Our mission:

We aim to educate, both about the importance of ants to our environment and the ecosystems that are so unique and about the responsible handling of potentially invasive species.

We do not sell ants that are either invasive in Europe or endangered/protected in the region where they are being collected. 

What can you do?

Please do not support the trade with invasive ant species. These can damage our ecosystems irreversibly and not only cause harm to native ants but all species in these habitats.


If you cannot or do not want to keep your ant colony any longer, do not release them into the wild under any circumstances. No matter if exotic or native species. Colonies that were kept at home no longer belong in nature. We offer to take back colonies free of charge, otherwise there are various martplaces or social media groups where colonies can be passed on or sold.

Protected species in Germany

The mound-building forest ants, with the exception of the blood-red predatory ant (Formica (Raptiformica) sanguinea), are once again among the specially protected animal species according to the Ordinance on the Revision of the Federal Species Protection Ordinance and on the Adaptation of Further Legislation of 16 February 2005 (BGBl. I p. 258, ber. p. 896 / FNA 791-8-1).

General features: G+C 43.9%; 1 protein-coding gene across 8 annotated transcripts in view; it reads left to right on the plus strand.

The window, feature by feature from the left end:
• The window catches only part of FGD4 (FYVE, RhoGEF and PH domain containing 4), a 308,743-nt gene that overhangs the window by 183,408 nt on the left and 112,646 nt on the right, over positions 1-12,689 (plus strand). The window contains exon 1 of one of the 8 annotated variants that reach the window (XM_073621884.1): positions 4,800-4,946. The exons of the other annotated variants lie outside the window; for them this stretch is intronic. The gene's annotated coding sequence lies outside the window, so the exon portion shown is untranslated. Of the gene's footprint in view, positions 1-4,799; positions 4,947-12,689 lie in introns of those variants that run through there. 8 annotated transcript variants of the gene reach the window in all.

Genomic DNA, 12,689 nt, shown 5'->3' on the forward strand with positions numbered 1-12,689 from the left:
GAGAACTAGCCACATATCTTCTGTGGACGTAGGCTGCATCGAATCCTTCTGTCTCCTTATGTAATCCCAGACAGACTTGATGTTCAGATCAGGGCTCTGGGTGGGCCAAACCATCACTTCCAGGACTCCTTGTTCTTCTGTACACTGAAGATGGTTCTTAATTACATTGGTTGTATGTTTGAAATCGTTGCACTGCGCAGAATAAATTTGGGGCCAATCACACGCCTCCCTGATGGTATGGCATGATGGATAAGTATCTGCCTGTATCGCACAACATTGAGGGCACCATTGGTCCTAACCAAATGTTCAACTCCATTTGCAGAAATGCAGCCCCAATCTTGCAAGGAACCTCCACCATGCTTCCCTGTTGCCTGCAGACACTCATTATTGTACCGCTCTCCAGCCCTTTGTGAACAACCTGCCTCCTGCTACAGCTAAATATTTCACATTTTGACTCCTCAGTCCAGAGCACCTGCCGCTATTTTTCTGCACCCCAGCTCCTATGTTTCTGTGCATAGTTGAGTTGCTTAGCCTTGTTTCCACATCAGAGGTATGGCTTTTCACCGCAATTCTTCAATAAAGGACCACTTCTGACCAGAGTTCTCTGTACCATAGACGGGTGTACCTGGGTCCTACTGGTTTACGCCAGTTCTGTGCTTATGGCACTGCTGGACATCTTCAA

§ Section 39 General protection of wild animals and plants; authorization to issue legal ordinances, contains the general protection that applies as a minimum protection for all wild animal species.

For the specially protected ant species, the general protection has been extended in § 44 BNatSchG.

According to this, forest ants and their developmental forms may not be taken from nature or even killed. Any interference with the nest structure is strictly prohibited.

There is an absolute ban on possession and marketing as well as a traffic ban for forest ants.

All violations are considered an administrative offense and may even be punished by imprisonment.

Formica aquilonia

Formica bruni

Formica exsecta

Formica foreli

Formica forsslundi

Formica lugubris

Formica nigricans

Formica polyctena

Formica pratensis

Formica pressilabris

Formica rufa